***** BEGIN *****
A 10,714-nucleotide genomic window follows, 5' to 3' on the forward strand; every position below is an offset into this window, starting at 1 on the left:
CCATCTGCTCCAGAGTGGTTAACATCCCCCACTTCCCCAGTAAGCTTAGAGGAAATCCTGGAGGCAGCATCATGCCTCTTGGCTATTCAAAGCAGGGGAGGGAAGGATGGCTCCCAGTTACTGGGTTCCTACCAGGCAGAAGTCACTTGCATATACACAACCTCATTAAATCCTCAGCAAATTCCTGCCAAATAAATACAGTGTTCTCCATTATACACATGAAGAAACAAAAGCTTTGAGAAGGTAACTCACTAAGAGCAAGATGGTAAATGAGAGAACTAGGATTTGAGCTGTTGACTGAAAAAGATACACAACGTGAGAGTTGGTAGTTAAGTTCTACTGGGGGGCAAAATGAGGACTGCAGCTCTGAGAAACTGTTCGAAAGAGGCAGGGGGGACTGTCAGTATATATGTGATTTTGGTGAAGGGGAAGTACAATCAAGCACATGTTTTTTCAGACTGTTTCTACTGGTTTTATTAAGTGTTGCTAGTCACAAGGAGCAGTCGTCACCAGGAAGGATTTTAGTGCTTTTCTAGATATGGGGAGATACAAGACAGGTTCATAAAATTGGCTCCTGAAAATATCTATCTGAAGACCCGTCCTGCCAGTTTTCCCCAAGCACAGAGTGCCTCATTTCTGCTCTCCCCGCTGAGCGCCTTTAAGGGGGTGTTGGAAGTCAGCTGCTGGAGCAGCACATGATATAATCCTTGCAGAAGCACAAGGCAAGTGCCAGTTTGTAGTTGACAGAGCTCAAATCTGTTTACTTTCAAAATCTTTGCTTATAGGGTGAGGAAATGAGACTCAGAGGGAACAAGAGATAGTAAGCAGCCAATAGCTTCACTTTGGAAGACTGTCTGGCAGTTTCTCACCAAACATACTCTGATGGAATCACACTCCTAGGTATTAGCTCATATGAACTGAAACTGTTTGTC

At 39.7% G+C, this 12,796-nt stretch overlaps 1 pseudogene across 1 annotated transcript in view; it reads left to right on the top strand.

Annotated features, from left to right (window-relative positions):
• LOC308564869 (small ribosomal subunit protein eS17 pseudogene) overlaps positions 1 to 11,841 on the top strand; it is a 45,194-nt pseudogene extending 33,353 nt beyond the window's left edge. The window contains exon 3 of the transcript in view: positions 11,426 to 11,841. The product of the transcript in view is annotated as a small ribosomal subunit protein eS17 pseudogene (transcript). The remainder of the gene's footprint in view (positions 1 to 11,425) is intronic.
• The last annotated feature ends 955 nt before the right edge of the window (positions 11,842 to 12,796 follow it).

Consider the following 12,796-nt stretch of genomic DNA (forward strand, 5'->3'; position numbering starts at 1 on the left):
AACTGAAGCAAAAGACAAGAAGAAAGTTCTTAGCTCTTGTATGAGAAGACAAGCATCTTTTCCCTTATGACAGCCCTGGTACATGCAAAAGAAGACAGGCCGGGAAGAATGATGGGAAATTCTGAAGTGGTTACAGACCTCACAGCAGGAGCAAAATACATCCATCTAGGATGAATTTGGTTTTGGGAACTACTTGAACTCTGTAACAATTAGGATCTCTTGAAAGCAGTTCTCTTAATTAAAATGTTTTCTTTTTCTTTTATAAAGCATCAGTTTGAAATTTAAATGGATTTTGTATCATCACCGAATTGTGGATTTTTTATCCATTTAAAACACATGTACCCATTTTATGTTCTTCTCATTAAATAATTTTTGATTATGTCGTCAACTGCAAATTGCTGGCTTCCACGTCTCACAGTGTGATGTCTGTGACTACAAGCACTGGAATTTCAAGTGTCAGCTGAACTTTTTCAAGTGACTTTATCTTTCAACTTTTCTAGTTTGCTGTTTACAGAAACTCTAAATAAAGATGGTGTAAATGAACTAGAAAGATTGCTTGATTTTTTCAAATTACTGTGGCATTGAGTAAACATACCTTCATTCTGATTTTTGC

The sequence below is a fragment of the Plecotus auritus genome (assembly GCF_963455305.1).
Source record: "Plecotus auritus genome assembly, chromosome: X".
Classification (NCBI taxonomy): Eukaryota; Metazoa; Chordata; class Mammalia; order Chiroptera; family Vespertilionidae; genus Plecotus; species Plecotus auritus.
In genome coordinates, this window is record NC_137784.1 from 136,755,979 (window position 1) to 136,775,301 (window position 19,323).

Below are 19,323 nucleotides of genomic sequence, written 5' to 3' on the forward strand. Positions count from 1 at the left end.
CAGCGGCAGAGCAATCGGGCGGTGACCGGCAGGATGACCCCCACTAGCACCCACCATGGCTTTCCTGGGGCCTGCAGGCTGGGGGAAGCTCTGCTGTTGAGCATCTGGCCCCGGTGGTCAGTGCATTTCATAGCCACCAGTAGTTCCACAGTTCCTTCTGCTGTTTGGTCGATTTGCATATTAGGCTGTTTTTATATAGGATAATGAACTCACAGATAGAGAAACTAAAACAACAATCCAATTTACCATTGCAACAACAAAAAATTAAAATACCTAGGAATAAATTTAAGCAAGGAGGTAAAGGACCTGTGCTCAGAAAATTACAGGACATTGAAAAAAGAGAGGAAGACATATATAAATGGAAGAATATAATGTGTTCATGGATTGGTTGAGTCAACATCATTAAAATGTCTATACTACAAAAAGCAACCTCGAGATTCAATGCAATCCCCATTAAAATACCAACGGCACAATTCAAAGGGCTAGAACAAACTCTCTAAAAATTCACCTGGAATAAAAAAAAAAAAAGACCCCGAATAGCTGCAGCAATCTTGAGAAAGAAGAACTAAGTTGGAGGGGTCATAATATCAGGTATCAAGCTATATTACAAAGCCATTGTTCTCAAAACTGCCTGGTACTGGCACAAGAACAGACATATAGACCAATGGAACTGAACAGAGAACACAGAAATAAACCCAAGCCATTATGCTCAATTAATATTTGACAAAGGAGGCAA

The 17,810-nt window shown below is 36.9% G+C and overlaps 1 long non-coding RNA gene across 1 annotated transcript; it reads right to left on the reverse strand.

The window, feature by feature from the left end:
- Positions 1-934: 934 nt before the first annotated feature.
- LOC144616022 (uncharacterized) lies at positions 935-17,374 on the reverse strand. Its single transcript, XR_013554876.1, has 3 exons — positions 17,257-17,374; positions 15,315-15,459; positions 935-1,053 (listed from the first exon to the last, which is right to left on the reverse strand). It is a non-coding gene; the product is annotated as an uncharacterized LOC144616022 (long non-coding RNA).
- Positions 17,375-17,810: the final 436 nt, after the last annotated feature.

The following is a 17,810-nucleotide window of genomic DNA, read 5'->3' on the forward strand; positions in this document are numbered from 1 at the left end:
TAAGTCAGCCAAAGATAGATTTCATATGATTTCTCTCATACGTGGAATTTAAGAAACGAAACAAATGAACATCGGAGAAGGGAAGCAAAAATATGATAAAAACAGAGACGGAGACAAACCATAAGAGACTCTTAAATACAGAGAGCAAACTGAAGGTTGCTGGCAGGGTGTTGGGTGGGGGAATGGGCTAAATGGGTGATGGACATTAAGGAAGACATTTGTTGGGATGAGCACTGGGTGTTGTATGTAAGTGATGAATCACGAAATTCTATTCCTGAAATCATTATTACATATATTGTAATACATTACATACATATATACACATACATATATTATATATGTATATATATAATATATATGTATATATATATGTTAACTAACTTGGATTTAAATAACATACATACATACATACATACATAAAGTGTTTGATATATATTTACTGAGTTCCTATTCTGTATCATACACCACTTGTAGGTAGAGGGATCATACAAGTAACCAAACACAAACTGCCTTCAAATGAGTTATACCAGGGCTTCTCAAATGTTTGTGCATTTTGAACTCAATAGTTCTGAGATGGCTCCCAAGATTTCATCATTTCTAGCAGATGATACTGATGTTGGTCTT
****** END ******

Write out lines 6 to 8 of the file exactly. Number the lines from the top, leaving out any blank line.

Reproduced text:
• The last annotated feature ends 955 nt before the right edge of the window (positions 11,842 to 12,796 follow it).

Consider the following 12,796-nt stretch of genomic DNA (forward strand, 5'->3'; position numbering starts at 1 on the left):
AACTGAAGCAAAAGACAAGAAGAAAGTTCTTAGCTCTTGTATGAGAAGACAAGCATCTTTTCCCTTATGACAGCCCTGGTACATGCAAAAGAAGACAGGCCGGGAAGAATGATGGGAAATTCTGAAGTGGTTACAGACCTCACAGCAGGAGCAAAATACATCCATCTAGGATGAATTTGGTTTTGGGAACTACTTGAACTCTGTAACAATTAGGATCTCTTGAAAGCAGTTCTCTTAATTAAAATGTTTTCTTTTTCTTTTATAAAGCATCAGTTTGAAATTTAAATGGATTTTGTATCATCACCGAATTGTGGATTTTTTATCCATTTAAAACACATGTACCCATTTTATGTTCTTCTCATTAAATAATTTTTGATTATGTCGTCAACTGCAAATTGCTGGCTTCCACGTCTCACAGTGTGATGTCTGTGACTACAAGCACTGGAATTTCAAGTGTCAGCTGAACTTTTTCAAGTGACTTTATCTTTCAACTTTTCTAGTTTGCTGTTTACAGAAACTCTAAATAAAGATGGTGTAAATGAACTAGAAAGATTGCTTGATTTTTTCAAATTACTGTGGCATTGAGTAAACATACCTTCATTCTGATTTTTGC